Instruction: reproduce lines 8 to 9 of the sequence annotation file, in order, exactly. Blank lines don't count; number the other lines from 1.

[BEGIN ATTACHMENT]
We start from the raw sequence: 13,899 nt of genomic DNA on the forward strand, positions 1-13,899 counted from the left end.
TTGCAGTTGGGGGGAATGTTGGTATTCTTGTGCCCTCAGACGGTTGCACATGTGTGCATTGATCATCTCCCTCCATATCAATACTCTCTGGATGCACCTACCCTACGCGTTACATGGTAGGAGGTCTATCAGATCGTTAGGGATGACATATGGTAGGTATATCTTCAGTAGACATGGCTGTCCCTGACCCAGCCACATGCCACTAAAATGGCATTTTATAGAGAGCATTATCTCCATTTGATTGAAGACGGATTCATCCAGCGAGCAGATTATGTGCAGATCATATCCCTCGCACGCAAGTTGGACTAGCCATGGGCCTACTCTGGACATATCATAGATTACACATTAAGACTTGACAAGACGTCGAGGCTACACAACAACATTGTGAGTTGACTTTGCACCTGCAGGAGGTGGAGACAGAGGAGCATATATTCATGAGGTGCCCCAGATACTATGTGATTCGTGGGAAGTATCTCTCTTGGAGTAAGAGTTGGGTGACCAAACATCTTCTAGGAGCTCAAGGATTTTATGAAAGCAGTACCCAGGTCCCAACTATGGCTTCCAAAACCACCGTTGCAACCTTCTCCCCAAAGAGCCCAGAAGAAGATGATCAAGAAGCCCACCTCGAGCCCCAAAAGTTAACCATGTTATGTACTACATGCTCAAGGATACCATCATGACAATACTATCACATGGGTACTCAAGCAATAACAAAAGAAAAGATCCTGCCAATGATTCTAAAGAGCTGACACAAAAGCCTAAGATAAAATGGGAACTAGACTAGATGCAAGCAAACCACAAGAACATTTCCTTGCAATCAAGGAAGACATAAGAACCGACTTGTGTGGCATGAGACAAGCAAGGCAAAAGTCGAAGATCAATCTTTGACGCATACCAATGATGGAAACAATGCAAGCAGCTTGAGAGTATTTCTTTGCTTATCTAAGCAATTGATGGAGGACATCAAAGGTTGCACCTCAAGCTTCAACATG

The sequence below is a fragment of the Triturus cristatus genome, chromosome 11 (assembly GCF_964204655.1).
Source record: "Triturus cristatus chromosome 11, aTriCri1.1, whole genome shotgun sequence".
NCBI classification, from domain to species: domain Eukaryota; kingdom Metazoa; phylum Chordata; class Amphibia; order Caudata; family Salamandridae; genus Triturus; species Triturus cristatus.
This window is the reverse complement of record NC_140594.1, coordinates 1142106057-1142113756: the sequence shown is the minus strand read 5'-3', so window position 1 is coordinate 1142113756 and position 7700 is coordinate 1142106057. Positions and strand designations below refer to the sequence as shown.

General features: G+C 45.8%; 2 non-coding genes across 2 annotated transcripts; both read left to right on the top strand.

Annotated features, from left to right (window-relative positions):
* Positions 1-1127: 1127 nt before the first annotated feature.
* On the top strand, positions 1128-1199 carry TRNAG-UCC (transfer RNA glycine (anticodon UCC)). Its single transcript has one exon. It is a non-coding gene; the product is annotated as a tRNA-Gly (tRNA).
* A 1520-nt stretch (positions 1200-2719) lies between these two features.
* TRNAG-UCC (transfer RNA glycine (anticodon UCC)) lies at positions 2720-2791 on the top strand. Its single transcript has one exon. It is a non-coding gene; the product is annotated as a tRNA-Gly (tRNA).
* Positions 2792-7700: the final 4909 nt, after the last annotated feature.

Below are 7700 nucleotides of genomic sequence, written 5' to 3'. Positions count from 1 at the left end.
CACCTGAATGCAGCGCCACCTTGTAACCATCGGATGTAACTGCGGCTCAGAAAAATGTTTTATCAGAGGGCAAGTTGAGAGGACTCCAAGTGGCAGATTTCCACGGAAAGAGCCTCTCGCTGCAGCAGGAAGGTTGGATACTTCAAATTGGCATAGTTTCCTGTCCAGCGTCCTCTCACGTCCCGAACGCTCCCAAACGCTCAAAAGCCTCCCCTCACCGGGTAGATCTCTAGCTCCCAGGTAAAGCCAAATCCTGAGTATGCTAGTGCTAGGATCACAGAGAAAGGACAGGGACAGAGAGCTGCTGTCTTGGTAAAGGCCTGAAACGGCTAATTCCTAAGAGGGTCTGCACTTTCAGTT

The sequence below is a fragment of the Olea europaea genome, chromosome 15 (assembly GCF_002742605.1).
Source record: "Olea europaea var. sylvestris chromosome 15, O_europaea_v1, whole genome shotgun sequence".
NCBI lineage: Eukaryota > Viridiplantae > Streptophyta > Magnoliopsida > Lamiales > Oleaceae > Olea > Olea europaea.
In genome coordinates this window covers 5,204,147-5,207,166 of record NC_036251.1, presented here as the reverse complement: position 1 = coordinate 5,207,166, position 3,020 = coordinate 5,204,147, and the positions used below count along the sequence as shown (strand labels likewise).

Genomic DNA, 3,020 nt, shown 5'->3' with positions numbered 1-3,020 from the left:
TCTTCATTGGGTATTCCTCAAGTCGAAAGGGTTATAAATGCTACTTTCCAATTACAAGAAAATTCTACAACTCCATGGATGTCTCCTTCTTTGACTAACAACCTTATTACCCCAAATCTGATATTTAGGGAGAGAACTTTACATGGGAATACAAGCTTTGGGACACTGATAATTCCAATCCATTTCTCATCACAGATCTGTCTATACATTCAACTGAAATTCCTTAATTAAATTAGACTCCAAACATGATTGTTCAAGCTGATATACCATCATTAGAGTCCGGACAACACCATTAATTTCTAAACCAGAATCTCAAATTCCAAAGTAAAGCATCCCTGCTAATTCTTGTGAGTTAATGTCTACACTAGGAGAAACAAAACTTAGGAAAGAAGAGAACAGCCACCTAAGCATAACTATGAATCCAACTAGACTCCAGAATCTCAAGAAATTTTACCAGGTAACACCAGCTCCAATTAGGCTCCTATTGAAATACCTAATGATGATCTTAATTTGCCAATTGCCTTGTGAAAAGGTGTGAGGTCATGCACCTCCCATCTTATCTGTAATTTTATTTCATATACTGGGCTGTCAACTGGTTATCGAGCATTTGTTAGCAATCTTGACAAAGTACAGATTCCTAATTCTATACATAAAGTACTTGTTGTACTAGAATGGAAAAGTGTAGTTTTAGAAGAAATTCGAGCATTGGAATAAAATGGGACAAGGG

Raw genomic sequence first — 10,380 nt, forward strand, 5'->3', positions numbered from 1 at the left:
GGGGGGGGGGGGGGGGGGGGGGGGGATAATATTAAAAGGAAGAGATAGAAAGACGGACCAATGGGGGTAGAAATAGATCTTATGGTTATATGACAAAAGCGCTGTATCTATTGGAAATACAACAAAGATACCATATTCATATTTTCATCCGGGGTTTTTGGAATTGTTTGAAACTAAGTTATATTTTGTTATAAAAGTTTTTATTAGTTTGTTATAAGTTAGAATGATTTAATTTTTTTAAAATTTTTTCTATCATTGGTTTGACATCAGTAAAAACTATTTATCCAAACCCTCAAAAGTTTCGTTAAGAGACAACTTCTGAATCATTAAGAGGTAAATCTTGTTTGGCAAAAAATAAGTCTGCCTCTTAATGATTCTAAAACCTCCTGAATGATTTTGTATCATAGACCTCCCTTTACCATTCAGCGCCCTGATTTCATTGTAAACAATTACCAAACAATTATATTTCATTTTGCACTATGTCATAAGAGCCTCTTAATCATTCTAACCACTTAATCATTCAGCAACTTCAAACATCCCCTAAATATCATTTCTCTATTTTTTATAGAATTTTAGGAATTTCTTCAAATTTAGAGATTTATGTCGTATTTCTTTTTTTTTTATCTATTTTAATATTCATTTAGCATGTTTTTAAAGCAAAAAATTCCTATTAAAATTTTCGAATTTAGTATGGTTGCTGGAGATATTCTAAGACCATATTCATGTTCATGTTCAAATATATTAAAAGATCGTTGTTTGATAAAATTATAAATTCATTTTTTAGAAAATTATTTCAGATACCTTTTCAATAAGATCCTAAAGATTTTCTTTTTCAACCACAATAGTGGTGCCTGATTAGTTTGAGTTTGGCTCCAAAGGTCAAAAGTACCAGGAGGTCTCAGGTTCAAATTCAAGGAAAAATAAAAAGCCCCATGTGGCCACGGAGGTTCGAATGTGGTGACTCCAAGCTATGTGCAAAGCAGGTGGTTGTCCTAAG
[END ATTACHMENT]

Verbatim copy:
Annotated features, from left to right (window-relative positions):
* Positions 1-1127: 1127 nt before the first annotated feature.